Some utilities, such as RWE, are also reducing renewable investments due to lower earnings, while gas, the fossil fuel with the lowest carbon dioxide emissions, becomes more attractive due to low prices, dragging investment away from wind.
Scientists at a major conference on Arctic warming were told Wednesday to use plain language to explain the dramatic melt in the region to a world reluctant to take action against climate change.
An authoritative report released at the meeting of nearly 400 scientists in Copenhagen showed melting ice in the Arctic could help raise global sea levels by as much as 5 feet this century, much higher than earlier projections.
James White, of the University of Colorado at Boulder, told fellow researchers to use simple words and focus on the big picture when describing their research to a wider audience. Focusing too much on details could blur the basic science, he said: “If you put more greenhouse gases in the atmosphere, it will get warmer.”
Prominent U.S. climate scientist Robert Corell said researchers must try to reach out to all parts of society to spread awareness of the global implications of the Arctic melt.
“Stop speaking in code. Rather than ‘anthropogenic,’ you could say ‘human caused,'” Corell said.
Advocates of stringent curbs on greenhouse gas emissions sued the federal government on Wednesday, arguing that key agencies had failed in their duty to protect the earth’s atmosphere as a public trust to be guarded for future generations.
Most of the individual plaintiffs in the suit, filed in United States District Court in San Francisco, are teenagers, a decision apparently made to underscore the intergenerational nature of the public trust that the earth’s atmosphere represents. More novel, however, is the suit’s reliance on the public trust doctrine, which dates to Roman times.
That doctrine has been invoked in cases involving the protection of Chicago’s lakefront and of Mono Lake in the Sierra Nevada.
Two environmental groups have challenged the air pollution permit for a $750 million iron plant in southwestern Louisiana, which is the first project that was approved under the greenhouse gas regulations that were implemented by U.S. EPA in January.
The petition (pdf), which was filed yesterday by the Sierra Club and the Louisiana Environmental Action Network, asks EPA to throw the brakes on a $3.4 billion complex being developed in southeastern Louisiana by Charlotte, N.C.-based Nucor Corp.
The groups argue that when the Louisiana Department of Environmental Quality signed off on a final permit for the direct reduced iron (DRI) plant in late January, it was required to combine the project with a pig iron plant that got approval from state regulators last year. Their petition also claims that the amount of greenhouse gases the plant would be allowed to release is “considerably higher” than it should be.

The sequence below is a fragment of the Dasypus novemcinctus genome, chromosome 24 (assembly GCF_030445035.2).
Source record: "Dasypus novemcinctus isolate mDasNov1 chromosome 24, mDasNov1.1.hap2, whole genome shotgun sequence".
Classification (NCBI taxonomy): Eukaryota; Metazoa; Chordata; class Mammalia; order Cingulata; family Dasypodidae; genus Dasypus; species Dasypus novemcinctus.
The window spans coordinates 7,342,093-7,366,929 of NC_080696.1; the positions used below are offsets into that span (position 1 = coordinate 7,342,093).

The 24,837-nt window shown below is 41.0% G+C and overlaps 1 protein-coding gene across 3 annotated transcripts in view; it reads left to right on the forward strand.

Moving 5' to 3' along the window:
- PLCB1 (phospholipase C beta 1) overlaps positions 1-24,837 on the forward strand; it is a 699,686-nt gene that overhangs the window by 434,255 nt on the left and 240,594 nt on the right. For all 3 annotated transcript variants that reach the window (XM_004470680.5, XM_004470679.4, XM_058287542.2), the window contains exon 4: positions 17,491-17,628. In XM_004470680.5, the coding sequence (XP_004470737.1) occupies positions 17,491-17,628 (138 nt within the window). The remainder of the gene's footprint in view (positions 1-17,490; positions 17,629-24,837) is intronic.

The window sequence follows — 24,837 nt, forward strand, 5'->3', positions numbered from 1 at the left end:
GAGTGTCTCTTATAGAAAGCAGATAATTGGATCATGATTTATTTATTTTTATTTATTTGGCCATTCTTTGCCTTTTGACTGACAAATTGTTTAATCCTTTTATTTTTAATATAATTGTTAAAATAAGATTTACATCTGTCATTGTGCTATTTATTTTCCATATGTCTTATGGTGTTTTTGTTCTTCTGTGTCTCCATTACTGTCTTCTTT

More stringent demands from U.S. energy regulators aren’t much of a worry for GE, but rather a welcome development, a top executive says.
The push for tougher equipment oversight and better offshore drilling data in the wake of the Deepwater Horizon accident is in line with demands the company already faces, said Claudi Santiago, president and CEO of GE Oil & Gas.
GE works in heavily regulated industries such as aviation and nuclear power, where the standard is highly engineered equipment that goes through rigorous testing, Santiago said Wednesday in an interview on the floor of the Offshore Technology Conference at Reliant Center.
“All of this ties in well with our desire to bring this aviation mind-set to all our oil and gas businesses,” he said.
The company’s OTC booth has seen a good deal of traffic this week as GE representatives promoted new technology to monitor blowout preventers and other seafloor drilling and production equipment, including systems that provide data even after the equipment is disconnected from the surface, as occurred during the Macondo well blowout.
To an untrained eye, the fields of Iowa have a reassuring solidity. You cannot tell that the state has lost half its topsoil in the past century. According to a new report from the Environmental Working Group, Iowa’s soil is washing away at rates far higher than anyone realized.
For Iowa “” and other Corn Belt states facing similar problems “” this means an increasing loss of fertility that has to be replaced chemically. It marks a failure of stewardship, since these soils will have to feed future generations. And every particle that washes away causes problems downstream, including sedimentation “” which can increase the risk of flooding “” and the alarming dead zone in the Gulf of Mexico, the result of runoff of the chemical fertilizers farmers apply to make up for lost fertility.
The Agriculture Department says that a “sustainable” rate of topsoil loss for most of Iowa is 5 tons per acre per year, and the actual average soil erosion is 5.2 tons. But using Iowa State University statistics and an aerial survey, the Environmental Working Group concluded that average annual soil loss in much of Iowa is double the federal government’s estimates. This pace of erosion is caused partly by an increasing number of intense storms. As the report says, it has been exacerbated by a fundamental bias in federal farm policy and supports. In the dozen years before 2009, Iowa received nearly $17 billion in subsidies that fostered high-intensity farming and less than $3 billion to support conservation. In the recent budget battles, conservation programs were the hardest-hit farm programs.